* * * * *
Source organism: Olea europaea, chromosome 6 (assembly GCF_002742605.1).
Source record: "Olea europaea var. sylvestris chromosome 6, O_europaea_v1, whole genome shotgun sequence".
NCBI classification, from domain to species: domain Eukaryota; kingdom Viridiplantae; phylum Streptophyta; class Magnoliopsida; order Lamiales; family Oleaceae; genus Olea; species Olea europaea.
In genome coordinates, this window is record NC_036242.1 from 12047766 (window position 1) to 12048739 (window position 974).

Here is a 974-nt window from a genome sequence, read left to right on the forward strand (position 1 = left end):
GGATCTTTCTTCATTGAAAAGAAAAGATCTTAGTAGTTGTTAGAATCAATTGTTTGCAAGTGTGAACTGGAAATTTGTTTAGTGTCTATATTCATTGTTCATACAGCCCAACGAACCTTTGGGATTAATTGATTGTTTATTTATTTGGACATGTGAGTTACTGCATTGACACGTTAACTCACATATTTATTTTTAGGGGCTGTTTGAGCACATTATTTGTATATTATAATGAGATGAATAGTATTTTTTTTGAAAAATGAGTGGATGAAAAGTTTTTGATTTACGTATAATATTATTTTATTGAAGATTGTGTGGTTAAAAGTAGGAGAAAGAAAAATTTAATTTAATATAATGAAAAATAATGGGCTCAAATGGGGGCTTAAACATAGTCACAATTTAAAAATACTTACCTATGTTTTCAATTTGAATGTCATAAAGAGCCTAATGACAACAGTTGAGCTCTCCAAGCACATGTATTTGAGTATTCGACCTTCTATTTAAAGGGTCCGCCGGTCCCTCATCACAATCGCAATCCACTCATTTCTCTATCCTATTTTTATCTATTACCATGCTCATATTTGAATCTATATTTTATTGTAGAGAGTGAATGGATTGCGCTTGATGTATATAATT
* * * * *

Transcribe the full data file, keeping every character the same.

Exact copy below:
Source organism: Olea europaea, chromosome 6 (assembly GCF_002742605.1).
Source record: "Olea europaea var. sylvestris chromosome 6, O_europaea_v1, whole genome shotgun sequence".
NCBI classification, from domain to species: domain Eukaryota; kingdom Viridiplantae; phylum Streptophyta; class Magnoliopsida; order Lamiales; family Oleaceae; genus Olea; species Olea europaea.
In genome coordinates, this window is record NC_036242.1 from 12047766 (window position 1) to 12048739 (window position 974).

Here is a 974-nt window from a genome sequence, read left to right on the forward strand (position 1 = left end):
GGATCTTTCTTCATTGAAAAGAAAAGATCTTAGTAGTTGTTAGAATCAATTGTTTGCAAGTGTGAACTGGAAATTTGTTTAGTGTCTATATTCATTGTTCATACAGCCCAACGAACCTTTGGGATTAATTGATTGTTTATTTATTTGGACATGTGAGTTACTGCATTGACACGTTAACTCACATATTTATTTTTAGGGGCTGTTTGAGCACATTATTTGTATATTATAATGAGATGAATAGTATTTTTTTTGAAAAATGAGTGGATGAAAAGTTTTTGATTTACGTATAATATTATTTTATTGAAGATTGTGTGGTTAAAAGTAGGAGAAAGAAAAATTTAATTTAATATAATGAAAAATAATGGGCTCAAATGGGGGCTTAAACATAGTCACAATTTAAAAATACTTACCTATGTTTTCAATTTGAATGTCATAAAGAGCCTAATGACAACAGTTGAGCTCTCCAAGCACATGTATTTGAGTATTCGACCTTCTATTTAAAGGGTCCGCCGGTCCCTCATCACAATCGCAATCCACTCATTTCTCTATCCTATTTTTATCTATTACCATGCTCATATTTGAATCTATATTTTATTGTAGAGAGTGAATGGATTGCGCTTGATGTATATAATT